Various important individuals were identified who were connected with the promoters and directors of the private companies that had obtained rights to mine coal.

Such persons included many affiliated to the Congress party, including Nagpur member of Parliament and newspaper baron Vijay Darda and his brother, Maharashtra Education Minister Rajendra Darda, former MP from Kurukshetra, Haryana, Naveen Jindal and his brother-in-law, as well as former Union ministers such as Subodh Kant Sahay, one-time Union Minister for Food Processing, Prakash Jaiswal, former Minister of State for Coal and Santosh Bagrodia, former Minister of State for Coal. Others included S Jagathrakshakan of the Dravida Munnetra Kazhagam, who was former minister of state for information and broadcasting.

Among the beneficiaries was a company associated with Rajya Sabha member of Parliament belonging to the Bharatiya Janata Party Ajay Sancheti who is close to Union Minister for Road Transport and Highways and former party president Nitin Gadkari.


Labourers load coal on trucks at Bari Brahamina on the outskirts of Jammu. Photograph: Mukesh Gupta/Reuters

A number of companies that were granted leases for captive coal blocks apparently had little or nothing to do with producing power, steel or cement. Some of these firms were manufacturing chewing tobacco and compact discs!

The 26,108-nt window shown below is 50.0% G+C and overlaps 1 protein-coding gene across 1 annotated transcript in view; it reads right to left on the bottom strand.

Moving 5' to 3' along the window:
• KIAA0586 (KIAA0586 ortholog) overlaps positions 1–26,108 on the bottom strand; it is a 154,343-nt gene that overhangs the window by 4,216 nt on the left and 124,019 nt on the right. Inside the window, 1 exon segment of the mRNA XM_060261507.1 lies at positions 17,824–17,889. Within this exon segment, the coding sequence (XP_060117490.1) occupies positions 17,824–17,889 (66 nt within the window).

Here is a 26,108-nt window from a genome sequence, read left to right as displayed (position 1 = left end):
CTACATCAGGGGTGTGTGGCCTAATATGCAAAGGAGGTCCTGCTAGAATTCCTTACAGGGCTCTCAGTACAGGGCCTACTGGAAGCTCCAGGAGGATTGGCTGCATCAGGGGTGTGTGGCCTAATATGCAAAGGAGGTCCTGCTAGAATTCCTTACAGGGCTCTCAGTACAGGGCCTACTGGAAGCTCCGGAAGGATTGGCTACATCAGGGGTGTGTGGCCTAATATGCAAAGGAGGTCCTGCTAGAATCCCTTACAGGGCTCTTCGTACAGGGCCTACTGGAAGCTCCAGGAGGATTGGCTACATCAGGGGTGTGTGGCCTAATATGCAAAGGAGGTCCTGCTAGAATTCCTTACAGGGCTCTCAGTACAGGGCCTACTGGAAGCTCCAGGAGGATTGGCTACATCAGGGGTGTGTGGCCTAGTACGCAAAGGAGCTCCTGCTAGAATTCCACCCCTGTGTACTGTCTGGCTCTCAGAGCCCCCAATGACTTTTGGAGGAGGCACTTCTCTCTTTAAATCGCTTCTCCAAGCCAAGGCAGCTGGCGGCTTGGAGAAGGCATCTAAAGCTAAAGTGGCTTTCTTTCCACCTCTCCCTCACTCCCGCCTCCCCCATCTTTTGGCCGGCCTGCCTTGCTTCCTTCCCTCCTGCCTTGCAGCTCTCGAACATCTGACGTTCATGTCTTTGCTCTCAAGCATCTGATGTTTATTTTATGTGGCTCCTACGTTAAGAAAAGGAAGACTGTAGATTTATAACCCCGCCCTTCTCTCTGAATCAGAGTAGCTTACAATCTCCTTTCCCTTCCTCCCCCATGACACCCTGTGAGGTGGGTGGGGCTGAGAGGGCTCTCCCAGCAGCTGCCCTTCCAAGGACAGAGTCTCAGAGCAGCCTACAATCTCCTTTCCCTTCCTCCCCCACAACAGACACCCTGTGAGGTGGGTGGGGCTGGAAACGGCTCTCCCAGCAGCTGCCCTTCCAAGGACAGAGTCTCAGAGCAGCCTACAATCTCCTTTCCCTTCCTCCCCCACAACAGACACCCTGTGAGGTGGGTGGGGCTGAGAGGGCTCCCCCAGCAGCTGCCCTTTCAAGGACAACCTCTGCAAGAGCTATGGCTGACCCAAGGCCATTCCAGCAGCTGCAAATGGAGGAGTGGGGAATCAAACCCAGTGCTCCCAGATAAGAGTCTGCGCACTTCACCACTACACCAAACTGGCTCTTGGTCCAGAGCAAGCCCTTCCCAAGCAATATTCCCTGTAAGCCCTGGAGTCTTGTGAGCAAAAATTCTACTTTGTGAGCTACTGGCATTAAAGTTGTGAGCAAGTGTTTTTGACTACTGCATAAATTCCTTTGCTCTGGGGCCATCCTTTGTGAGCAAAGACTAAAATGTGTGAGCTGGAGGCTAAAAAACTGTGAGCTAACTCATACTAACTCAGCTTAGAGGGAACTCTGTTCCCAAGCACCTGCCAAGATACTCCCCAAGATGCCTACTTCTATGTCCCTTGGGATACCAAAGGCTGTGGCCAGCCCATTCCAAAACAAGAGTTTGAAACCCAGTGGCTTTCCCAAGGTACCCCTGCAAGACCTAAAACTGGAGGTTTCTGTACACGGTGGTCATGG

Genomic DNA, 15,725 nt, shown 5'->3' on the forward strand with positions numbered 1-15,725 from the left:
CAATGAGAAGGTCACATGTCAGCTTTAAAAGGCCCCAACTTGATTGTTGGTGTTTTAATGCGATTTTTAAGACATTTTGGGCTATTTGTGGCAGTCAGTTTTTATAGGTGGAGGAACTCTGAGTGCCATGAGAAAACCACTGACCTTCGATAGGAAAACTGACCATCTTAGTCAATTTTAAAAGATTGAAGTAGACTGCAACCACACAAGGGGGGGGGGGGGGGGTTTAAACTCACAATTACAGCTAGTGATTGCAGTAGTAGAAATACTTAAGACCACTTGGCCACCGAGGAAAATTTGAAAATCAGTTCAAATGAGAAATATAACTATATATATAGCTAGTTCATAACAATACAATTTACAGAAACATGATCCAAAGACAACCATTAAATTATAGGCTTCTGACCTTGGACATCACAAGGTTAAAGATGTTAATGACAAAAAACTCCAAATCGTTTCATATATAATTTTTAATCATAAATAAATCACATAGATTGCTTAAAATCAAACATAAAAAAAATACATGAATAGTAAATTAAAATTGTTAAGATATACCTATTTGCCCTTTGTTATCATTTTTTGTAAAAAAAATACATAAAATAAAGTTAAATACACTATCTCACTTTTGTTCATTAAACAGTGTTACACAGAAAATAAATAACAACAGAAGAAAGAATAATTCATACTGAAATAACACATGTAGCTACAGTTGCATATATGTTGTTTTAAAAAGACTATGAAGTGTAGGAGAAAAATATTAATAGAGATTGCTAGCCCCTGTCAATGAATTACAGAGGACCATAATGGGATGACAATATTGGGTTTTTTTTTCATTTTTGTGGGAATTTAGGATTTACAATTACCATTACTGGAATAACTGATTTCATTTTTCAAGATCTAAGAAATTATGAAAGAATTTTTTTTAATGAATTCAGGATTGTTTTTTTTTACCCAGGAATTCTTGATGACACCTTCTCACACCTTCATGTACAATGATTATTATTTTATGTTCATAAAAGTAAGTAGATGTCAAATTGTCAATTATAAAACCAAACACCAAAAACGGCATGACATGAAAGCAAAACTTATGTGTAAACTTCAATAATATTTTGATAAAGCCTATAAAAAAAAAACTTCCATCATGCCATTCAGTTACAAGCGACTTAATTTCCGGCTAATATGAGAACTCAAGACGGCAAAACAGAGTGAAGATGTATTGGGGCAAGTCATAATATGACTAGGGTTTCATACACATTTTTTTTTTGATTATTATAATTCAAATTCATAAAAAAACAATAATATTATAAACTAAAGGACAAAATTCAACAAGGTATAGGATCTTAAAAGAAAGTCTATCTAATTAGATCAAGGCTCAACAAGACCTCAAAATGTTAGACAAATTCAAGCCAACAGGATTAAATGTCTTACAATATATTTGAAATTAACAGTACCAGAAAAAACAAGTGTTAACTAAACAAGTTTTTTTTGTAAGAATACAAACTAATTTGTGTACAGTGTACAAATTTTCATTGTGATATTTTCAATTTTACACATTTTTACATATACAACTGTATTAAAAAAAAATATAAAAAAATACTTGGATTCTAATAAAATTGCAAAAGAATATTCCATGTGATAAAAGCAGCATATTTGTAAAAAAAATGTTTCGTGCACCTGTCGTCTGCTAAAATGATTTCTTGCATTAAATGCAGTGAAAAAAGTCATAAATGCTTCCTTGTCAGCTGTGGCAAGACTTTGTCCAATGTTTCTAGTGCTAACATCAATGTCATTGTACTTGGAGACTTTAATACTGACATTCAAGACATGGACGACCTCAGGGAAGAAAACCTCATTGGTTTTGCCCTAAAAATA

The Coalgate scandal took a sudden and dramatic turn in April 2013. The Supreme Court castigated the Central Bureau of Investigation for showing the status report on its investigation to the political executive despite claims to the contrary by the top law officers of the government.

Media reports disclosed that the Union Law minister Ashwani Kumar had called CBI director Ranjit Sinha to his office. Together with officers in the ministry of coal and the Prime Minister’s Office, they made changes to the status report of the CBI on its investigations into the scandal.

According to the Supreme Court of India the heart of the report was altered. The judges described the representatives of the CBI as "caged parrots".

A fallout of the apex court's observations was the resignation of the then Additional Solicitor-General of India Harin Raval, one of the highest law officers in the country. He had earlier written to the then highest law officer in the country, Attorney-General Goolam Vahanvati, that an attempt was being made to make him a scapegoat as he had told the Supreme Court that the CBI's report had not been seen by the political executive.

Former Law Minister Ashwani Kumar liked flaunting his proximity to both Manmohan Singh and the Gandhi family. Photograph: Mohammed Jaffer/SnapsIndia

Harin Raval submitted his resignation to the then Law Minister Ashwani Kumar (left) who thereafter himself resigned from his post in May 2013.

Even as the government has opened coal mining to the private sector, it has failed to put in place a statutory regulatory authority.

The Coalgate scandal will not disappear in a hurry. Its impact will be felt on the country's economy for quite some time to come.

Despite holding substantial reserves of coal, albeit of relatively poor quality, the country has been importing between 20 per cent and 25 per cent of its total requirements in recent years. This trend will not be reversed in a hurry.

Nevertheless, what the Supreme Court judgment will hopefully achieve is to ensure that those in power and authority will hesitate before allotting precious natural resources that belong to each and every citizen of the country in an arbitrary and corrupt manner.